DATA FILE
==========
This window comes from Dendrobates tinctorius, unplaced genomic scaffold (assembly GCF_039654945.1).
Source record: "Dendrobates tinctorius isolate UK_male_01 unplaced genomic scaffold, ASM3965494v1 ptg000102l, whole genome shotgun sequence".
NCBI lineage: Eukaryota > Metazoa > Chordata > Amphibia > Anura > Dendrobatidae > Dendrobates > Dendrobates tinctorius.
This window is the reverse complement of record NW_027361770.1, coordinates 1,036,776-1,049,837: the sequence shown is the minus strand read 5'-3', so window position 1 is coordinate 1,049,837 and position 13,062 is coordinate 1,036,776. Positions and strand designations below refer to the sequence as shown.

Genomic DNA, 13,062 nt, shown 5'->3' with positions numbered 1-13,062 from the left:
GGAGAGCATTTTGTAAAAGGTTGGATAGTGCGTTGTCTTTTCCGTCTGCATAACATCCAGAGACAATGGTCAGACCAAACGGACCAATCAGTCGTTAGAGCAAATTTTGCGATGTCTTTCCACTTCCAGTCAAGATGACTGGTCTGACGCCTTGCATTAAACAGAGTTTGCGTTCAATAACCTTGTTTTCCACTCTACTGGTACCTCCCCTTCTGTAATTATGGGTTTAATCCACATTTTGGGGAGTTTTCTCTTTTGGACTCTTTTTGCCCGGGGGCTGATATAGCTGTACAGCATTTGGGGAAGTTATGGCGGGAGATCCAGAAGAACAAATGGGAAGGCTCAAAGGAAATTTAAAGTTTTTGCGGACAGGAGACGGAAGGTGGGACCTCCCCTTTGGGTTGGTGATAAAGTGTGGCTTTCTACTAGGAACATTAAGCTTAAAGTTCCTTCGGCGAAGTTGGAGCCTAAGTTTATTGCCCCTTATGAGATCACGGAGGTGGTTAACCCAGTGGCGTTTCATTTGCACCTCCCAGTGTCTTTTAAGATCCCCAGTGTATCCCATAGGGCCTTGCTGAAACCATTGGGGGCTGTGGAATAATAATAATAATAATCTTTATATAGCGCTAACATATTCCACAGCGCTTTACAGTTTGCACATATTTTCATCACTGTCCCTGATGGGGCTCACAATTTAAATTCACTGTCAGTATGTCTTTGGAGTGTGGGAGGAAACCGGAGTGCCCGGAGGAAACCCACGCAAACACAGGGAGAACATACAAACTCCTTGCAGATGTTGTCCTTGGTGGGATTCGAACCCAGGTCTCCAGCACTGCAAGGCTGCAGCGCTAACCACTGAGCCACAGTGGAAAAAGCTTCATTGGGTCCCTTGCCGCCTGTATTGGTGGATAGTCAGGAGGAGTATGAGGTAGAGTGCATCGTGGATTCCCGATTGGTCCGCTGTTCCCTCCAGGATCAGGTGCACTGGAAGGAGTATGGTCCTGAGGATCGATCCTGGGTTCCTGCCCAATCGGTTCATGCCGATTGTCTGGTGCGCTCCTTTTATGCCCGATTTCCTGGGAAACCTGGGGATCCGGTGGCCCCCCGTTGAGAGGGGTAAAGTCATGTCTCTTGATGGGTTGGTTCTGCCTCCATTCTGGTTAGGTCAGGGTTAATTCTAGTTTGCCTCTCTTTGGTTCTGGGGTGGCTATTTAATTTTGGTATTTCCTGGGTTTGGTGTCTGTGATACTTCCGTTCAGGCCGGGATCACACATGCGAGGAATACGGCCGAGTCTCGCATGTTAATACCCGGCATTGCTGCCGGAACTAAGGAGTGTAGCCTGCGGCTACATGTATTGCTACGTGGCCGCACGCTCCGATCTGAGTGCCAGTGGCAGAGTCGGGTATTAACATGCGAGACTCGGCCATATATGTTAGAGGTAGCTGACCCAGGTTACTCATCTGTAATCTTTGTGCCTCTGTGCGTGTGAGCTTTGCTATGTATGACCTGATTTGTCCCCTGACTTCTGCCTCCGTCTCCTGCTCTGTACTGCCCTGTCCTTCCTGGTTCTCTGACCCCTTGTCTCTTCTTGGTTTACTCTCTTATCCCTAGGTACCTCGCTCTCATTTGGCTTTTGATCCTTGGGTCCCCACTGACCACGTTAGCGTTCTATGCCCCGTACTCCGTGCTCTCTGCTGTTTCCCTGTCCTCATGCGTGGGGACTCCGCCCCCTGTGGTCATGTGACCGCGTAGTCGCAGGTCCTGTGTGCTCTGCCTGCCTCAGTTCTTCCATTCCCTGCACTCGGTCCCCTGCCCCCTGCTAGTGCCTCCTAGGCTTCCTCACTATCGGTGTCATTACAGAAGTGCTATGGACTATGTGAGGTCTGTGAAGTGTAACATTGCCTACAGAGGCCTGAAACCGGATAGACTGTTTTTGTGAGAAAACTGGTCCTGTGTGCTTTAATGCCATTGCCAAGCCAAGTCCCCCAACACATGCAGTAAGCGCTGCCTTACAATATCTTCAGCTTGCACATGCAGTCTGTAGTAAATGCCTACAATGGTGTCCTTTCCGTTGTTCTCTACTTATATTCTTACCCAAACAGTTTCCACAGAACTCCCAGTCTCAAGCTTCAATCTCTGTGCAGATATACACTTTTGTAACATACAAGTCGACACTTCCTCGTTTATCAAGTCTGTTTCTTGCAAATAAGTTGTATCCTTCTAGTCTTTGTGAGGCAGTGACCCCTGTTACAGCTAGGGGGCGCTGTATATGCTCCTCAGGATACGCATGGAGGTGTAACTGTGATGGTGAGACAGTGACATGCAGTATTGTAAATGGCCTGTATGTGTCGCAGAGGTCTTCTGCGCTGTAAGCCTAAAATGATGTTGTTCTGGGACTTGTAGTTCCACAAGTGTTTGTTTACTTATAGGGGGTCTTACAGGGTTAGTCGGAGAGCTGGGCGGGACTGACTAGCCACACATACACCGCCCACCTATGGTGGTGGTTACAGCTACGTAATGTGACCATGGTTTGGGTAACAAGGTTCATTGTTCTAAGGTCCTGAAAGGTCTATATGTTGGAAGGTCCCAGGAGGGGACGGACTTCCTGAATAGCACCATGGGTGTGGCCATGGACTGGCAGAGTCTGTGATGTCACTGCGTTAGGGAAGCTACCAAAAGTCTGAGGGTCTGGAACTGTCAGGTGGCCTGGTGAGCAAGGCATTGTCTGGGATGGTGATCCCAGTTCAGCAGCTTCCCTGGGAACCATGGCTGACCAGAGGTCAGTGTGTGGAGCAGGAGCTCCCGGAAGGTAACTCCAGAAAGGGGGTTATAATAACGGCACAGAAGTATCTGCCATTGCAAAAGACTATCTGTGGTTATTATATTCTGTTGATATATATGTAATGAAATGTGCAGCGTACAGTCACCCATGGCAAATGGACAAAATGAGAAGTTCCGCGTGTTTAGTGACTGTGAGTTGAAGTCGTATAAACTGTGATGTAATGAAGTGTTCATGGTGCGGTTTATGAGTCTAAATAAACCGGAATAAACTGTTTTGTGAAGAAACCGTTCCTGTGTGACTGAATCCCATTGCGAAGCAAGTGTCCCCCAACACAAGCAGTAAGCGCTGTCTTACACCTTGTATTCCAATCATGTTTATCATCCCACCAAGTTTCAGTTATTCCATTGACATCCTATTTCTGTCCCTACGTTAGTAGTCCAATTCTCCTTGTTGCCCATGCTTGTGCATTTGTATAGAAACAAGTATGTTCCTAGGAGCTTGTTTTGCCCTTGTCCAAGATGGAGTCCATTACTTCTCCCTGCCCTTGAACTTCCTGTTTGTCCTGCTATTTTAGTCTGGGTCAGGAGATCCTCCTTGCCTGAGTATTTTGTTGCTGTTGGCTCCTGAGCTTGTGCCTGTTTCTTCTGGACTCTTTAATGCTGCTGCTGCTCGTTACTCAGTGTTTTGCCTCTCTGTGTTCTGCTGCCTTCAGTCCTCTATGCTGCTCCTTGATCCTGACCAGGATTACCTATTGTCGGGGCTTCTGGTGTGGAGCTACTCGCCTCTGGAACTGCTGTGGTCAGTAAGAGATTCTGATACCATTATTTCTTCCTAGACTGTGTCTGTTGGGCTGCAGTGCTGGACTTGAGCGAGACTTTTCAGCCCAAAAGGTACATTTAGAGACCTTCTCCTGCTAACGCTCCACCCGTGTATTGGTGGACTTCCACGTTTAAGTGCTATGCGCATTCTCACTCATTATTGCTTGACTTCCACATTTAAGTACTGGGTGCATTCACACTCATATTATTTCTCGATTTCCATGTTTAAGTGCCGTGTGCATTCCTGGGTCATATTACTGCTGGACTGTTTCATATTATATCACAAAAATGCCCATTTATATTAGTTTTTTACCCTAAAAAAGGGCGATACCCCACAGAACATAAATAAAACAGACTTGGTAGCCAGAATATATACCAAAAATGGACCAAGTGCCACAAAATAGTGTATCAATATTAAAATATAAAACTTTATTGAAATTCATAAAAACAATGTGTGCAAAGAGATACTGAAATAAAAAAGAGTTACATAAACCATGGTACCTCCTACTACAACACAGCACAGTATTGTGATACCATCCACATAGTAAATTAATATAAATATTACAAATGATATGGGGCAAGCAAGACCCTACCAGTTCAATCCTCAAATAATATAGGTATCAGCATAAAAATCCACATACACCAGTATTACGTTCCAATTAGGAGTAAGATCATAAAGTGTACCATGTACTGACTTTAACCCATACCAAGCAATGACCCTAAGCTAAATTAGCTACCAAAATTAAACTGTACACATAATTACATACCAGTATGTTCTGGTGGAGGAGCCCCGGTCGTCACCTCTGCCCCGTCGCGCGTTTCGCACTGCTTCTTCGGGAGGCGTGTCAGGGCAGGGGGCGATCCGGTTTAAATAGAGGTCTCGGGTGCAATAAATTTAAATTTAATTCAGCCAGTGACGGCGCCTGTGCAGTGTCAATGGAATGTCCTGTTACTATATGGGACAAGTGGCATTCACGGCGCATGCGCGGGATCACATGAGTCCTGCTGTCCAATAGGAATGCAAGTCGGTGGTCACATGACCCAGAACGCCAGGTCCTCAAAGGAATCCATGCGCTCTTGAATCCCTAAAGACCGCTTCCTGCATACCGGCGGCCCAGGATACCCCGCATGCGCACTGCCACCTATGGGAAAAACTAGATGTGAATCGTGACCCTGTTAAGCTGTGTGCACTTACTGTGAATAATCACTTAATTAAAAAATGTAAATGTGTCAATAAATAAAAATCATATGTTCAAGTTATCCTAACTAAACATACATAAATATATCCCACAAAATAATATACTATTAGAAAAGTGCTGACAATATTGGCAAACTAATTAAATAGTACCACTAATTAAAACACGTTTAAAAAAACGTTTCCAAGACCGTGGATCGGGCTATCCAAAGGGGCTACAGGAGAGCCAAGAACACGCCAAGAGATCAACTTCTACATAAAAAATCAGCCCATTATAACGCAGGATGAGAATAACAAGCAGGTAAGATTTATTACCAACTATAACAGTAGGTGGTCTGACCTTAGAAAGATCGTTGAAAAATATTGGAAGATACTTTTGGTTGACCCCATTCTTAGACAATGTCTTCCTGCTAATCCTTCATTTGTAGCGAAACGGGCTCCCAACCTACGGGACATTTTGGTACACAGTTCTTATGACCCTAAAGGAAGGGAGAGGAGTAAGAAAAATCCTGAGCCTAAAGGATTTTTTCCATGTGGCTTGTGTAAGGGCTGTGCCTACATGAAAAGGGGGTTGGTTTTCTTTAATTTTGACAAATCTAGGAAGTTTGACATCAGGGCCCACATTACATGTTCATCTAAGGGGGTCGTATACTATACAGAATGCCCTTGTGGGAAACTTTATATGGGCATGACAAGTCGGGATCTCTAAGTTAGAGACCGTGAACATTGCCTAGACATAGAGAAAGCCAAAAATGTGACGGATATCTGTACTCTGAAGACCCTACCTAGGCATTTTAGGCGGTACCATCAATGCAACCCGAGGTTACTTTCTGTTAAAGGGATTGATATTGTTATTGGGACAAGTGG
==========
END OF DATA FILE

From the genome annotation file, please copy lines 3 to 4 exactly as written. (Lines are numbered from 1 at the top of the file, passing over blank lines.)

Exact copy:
NCBI lineage: Eukaryota > Metazoa > Chordata > Amphibia > Anura > Dendrobatidae > Dendrobates > Dendrobates tinctorius.
This window is the reverse complement of record NW_027361770.1, coordinates 1,036,776-1,049,837: the sequence shown is the minus strand read 5'-3', so window position 1 is coordinate 1,049,837 and position 13,062 is coordinate 1,036,776. Positions and strand designations below refer to the sequence as shown.